Nevertheless, despite the size of his professional support system, the full schedule of his existence in and outside of the ring always has an impact on the individual bullfighter. These men have to function well on little sleep, mainly at the beginning of their climb up the ladder of social standing, when it is still essential to grasp every opportunity to present themselves to the aficionados and performing more than once every seven days is common. (Kennedy: Bullfighting 63) They fight with little or unhealthy forms of nutrition in their stomachs and physical reminders of the last encounter with a raging bull still fresh on their bodies. (Kennedy: Bullfighting 63) Even with contemporary medical care and supplies available at the arena, it remains possible for a matador to die from the injuries inflicted upon him during a tauromachy event. (Kennedy: Bullfighting 63-64) And if he manages to stay alive, the stressfulness of a life dominated by treks across the country, sensing the constant pressure of expectations and looming death, may lead those affected towards depression (Kennedy: Bullfighting 64, 77) and alcohol or drug abuse, resulting in an even unhealthier lifestyle (ibid. 11, 64). Although Kennedy never states it in plain terms, her troubles to find sleep at night (Bullfighting 20, 24, 81) and stomach food (ibid. 31, 67-68) could be at least partially a psychosomatic response to stress as well. A very physical reason for them (Kennedy: Bullfighting 23, 79) is related to the fact that she has “a displaced disk, high in [her] spine” (ibid. 18) and the circumstantiali- ties of said injury connect her to the corrida even further (ibid.). Yet the sheer amount of prescription drugs taken over the course of the book (Kennedy: Bullfighting 17, 42, 54, 68, 79, 132, 140) leaves room for the interpretation that she longs to numb more than the ache in her limbs. The writer is, after all, caught in a situation of great pressure, too. Not being able to write has the narrator pondering suicide at the beginning of On Bullfighting (Kennedy: 1-3) and therefore puts the end of a career in the field of literature in close proximity to physical death. And on top of that every man or woman in A. L. Kennedy’s position has expectations other than their own to meet and a publishing company to think of even before there is the reaction of the audience and a critical response to deal with.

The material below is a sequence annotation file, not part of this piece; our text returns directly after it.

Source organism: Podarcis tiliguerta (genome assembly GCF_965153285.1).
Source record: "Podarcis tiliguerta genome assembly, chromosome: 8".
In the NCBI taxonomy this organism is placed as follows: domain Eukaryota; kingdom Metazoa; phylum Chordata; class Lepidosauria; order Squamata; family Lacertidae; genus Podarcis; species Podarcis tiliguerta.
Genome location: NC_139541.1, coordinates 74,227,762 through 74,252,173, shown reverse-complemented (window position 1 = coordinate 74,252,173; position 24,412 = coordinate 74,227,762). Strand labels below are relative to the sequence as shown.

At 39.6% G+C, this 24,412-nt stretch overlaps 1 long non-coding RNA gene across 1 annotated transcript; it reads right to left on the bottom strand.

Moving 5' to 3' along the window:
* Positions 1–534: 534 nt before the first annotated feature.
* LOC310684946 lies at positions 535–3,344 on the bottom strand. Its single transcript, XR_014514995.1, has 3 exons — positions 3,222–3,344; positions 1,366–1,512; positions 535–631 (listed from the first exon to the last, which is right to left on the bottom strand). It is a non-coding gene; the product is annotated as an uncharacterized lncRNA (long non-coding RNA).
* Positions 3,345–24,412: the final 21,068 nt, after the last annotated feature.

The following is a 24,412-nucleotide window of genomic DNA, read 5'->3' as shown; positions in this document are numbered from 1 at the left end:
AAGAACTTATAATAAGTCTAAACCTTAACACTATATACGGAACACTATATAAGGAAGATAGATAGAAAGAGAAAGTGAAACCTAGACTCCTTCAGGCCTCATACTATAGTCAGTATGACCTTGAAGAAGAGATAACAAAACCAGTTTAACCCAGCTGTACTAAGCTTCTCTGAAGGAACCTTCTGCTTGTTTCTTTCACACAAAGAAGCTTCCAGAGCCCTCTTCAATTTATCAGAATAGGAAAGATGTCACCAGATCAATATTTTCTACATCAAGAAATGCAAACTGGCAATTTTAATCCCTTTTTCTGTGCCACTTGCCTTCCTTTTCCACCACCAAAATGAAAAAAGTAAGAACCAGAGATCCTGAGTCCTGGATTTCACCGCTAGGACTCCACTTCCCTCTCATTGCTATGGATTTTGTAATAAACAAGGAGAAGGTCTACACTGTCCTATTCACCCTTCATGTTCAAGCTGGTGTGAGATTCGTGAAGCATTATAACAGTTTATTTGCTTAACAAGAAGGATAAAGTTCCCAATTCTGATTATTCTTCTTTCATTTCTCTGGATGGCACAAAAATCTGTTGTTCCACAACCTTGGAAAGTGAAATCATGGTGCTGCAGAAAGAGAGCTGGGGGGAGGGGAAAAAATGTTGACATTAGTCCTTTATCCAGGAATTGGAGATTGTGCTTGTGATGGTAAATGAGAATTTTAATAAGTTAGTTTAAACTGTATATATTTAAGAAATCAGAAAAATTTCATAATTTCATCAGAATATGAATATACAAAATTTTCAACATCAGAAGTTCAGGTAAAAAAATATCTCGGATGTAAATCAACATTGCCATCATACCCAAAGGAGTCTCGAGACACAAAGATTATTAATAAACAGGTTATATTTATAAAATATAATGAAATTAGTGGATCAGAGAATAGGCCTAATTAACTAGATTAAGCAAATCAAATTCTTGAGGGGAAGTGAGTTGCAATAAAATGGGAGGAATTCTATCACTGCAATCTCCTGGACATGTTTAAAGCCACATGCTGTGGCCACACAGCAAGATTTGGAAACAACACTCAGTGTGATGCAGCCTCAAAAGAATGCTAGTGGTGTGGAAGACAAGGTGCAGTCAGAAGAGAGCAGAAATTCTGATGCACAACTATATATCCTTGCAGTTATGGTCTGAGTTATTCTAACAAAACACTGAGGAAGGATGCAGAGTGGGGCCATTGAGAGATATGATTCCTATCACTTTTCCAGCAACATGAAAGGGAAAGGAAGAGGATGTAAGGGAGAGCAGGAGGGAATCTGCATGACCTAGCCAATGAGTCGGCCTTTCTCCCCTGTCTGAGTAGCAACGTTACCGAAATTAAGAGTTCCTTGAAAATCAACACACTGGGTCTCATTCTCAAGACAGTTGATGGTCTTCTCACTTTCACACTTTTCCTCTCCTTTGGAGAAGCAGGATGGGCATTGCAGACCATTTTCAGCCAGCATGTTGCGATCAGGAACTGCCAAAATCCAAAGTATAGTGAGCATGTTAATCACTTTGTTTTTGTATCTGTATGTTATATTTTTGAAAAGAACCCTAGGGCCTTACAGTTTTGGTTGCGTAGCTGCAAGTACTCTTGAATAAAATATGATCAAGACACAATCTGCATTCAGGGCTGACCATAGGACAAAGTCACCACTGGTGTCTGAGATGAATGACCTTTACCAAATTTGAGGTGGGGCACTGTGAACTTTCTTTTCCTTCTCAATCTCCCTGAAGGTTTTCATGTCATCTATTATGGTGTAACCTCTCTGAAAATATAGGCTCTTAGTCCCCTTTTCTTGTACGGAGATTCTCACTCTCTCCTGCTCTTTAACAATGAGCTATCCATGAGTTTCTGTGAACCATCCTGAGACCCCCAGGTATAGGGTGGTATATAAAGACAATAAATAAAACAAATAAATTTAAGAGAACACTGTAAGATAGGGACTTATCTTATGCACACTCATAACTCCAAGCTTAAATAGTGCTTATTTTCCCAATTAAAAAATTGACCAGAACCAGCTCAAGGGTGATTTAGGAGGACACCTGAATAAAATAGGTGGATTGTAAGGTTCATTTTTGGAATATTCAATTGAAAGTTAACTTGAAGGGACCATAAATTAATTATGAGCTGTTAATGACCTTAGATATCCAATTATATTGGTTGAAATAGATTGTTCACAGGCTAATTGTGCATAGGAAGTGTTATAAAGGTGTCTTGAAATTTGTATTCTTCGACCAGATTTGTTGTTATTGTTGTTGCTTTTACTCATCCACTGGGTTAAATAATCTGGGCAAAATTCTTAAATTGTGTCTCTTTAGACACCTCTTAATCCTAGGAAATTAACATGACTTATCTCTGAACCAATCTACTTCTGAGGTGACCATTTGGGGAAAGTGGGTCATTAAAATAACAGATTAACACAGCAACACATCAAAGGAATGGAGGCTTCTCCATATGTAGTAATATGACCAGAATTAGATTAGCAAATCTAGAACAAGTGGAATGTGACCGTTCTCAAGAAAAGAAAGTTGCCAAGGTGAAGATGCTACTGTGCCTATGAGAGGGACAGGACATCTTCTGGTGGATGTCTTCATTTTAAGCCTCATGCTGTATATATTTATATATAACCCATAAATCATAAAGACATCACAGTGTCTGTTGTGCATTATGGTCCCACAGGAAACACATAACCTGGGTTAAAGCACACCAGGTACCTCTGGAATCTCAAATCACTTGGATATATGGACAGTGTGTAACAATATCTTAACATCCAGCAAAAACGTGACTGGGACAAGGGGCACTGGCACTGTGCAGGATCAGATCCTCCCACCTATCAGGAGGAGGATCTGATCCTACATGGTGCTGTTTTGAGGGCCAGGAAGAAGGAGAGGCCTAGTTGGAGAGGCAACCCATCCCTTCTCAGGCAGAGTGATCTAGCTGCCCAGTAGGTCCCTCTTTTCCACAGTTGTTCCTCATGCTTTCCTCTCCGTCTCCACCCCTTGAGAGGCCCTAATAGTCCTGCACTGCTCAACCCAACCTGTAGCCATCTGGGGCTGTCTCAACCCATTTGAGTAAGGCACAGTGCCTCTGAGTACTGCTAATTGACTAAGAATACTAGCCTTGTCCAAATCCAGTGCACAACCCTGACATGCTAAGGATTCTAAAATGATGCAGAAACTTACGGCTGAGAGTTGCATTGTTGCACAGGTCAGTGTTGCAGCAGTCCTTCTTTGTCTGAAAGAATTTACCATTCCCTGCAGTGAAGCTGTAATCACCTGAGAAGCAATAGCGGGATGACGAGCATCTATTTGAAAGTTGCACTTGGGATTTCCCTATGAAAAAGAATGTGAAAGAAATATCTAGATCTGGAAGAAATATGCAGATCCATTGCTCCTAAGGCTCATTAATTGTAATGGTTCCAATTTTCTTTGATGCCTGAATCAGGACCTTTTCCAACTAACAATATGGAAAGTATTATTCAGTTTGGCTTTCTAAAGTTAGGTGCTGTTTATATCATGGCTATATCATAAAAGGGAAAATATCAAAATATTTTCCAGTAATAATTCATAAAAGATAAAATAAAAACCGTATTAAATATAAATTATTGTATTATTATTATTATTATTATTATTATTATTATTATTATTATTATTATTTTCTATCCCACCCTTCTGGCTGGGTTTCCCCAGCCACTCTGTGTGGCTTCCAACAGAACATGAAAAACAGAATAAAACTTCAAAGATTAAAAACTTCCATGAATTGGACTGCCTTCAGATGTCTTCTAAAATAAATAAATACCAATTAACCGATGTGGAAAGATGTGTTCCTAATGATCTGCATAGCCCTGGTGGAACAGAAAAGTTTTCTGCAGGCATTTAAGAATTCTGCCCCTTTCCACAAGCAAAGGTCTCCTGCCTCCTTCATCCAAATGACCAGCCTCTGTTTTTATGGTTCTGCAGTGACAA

Successful authors, who maintain their productivity, often enjoy a privileged social position and occasionally achieve the status of celebrities in the modern sense. The fame of exceptionally well-regarded literary figures outlasts them and lives on long after their passing (Kennedy: Bullfighting 65), meaning the works of subsequent generations of writers tend to be gauged by comparing them to these icons and their legacies. Kennedy looks at Federico García Lorca as such an immortal master of his craft. She admires him and his talent enough to travel to the house the poet used to live in and touch the things he must have touched. (Kennedy: Bullfighting 64-66) Surrounded by mementos of the Spaniard’s life and passion, the contemporary Scottish novelist feels small and like a failure compared to the man she treats like a patron saint of conflicted artists. (Kennedy: Bullfighting 34-37, 64-66) Similar dynamics of admiration and idolization have come to influence the corrida as well. The rise of the torero as a man of great public repute began in the 18th century. (Zanardi 201) Initially the bullfight had been reserved for those of noble birth, but the reign of the Bourbons was accompanied by increasing royal disinterest in tauromachy and hence opened it up to the participation of matadors from humbler social stations. (Zanardi 204-206) In the following years the bullfight underwent a complete makeover at the hands of primarily the plebeians; it provided a means for them to rise in social position and gain access to elite circles where literary, artistic and theatrical celebrities mingled with intellectuals and nobles. (Zanardi 205)